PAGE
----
One of the unique aspects of our individual paths is the extent of the difference we want to make – and do make – in the world. Highly visible people, from politicians to rock stars to TV hosts, send huge ripples through the culture, though none can control the results.
All of us who are less famous have to use our own personal Nielsen ratings to know our reach and whether we have made the difference we want to make.
When we play in finite games,* i.e. those which have a set ending and certain rules, we can take home a trophy when we win. Our name will live on in memory as long as that kind of trophy lives on. Many people’s lives are meaningful because they are pursuing excellence and recognition in finite games.
We may play in finite games as part of a larger scheme of things, and the trophies are not where the meaning lies. We see some celebrities who demonstrate that, as they go beyond winning awards to becoming messengers. Tom Hanks, Oprah Winfrey, and Steve Martin are among those who come to mind.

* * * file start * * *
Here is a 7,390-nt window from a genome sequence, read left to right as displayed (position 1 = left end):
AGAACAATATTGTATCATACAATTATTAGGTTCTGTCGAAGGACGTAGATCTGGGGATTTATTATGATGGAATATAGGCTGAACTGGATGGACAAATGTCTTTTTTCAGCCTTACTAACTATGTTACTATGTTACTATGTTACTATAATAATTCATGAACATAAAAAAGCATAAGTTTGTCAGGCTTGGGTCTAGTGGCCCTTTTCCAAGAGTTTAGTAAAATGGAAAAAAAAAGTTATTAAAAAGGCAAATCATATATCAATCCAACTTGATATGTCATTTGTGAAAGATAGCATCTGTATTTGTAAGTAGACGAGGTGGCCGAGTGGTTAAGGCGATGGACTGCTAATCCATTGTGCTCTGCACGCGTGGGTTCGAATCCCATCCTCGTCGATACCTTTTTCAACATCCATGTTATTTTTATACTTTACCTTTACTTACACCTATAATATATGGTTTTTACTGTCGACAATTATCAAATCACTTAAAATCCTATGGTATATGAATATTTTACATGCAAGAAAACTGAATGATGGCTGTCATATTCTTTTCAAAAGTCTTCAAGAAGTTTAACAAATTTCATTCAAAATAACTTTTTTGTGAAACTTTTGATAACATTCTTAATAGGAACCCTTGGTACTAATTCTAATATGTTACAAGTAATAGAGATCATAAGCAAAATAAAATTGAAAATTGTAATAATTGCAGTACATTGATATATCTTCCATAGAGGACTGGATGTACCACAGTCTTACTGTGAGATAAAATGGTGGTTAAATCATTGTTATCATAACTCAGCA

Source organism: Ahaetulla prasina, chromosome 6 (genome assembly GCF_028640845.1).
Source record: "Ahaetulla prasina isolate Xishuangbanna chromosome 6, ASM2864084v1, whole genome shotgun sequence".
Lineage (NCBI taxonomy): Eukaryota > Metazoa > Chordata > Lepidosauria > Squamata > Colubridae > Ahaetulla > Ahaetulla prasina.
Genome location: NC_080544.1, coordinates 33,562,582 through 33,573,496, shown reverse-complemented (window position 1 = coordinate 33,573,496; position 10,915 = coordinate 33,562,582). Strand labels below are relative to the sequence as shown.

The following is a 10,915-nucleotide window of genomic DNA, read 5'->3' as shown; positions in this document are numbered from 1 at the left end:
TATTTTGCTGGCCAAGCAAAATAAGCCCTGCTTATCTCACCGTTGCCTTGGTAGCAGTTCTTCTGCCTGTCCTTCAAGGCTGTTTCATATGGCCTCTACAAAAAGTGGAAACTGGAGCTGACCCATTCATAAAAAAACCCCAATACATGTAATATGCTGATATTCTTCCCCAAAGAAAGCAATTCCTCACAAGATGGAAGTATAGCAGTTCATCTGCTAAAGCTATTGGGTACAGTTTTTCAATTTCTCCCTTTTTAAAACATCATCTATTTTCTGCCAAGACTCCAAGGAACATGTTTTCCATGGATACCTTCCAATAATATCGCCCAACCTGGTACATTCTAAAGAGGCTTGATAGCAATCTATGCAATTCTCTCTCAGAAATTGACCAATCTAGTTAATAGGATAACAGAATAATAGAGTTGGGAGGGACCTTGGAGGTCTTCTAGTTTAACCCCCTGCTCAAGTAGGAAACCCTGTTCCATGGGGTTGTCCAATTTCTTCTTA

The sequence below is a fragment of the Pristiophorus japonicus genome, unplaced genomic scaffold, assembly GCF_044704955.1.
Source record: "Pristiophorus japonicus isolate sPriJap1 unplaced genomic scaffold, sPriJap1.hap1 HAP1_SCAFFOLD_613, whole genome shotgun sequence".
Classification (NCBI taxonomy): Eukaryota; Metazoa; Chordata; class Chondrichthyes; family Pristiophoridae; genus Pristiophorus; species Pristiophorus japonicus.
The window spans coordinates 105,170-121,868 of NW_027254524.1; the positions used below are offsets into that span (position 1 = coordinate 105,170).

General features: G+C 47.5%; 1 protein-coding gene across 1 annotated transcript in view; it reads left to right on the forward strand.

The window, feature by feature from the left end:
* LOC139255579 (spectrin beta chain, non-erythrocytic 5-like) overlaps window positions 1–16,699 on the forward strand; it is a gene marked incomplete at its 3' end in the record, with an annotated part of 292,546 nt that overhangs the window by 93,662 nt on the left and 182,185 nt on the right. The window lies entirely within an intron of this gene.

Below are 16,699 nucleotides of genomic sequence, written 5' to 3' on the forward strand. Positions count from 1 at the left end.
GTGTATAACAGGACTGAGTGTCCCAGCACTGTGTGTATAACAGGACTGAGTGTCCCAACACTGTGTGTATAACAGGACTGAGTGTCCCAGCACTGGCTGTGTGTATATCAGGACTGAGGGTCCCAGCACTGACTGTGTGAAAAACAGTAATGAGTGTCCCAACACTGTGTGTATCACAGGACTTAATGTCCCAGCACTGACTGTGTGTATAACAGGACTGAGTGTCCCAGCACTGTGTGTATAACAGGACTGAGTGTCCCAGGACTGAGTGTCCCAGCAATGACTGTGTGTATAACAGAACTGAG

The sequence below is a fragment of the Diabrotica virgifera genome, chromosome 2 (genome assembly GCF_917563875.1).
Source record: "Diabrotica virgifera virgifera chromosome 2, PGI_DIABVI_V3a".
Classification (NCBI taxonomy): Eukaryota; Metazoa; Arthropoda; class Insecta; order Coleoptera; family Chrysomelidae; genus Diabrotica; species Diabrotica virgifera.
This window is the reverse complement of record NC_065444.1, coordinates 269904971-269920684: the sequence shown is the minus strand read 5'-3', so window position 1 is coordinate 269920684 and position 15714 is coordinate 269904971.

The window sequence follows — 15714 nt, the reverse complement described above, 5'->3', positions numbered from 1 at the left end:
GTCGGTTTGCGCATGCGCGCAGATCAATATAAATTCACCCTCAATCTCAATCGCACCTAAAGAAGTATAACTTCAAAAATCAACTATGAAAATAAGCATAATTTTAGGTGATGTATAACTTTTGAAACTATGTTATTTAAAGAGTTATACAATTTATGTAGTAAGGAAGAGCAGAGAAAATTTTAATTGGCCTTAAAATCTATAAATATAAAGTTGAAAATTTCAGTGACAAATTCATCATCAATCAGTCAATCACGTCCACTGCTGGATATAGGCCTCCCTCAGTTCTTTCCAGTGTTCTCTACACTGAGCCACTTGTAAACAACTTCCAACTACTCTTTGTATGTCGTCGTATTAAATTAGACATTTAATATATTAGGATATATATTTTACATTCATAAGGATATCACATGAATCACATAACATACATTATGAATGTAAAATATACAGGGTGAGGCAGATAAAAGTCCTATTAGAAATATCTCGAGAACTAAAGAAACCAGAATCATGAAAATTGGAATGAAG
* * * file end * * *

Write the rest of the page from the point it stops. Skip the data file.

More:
When we play in infinite games; which are those that have no specific ending, have rules that evolve, and that aim for participation and for the continuation of play; the results are less predictable. This realm is where breakthroughs can occur.
However large a net we cast, we all want to know that we have an effect, preferably a positive one. The path to a positive effect may include having to hear negative feedback and use it as a learning step, making us aware of what we didn’t know that we didn’t know.
To feel that our actions are meaningful, we need to define what matters and go in that direction. It is helpful to find community with others, since we can feel alone in our unique journey.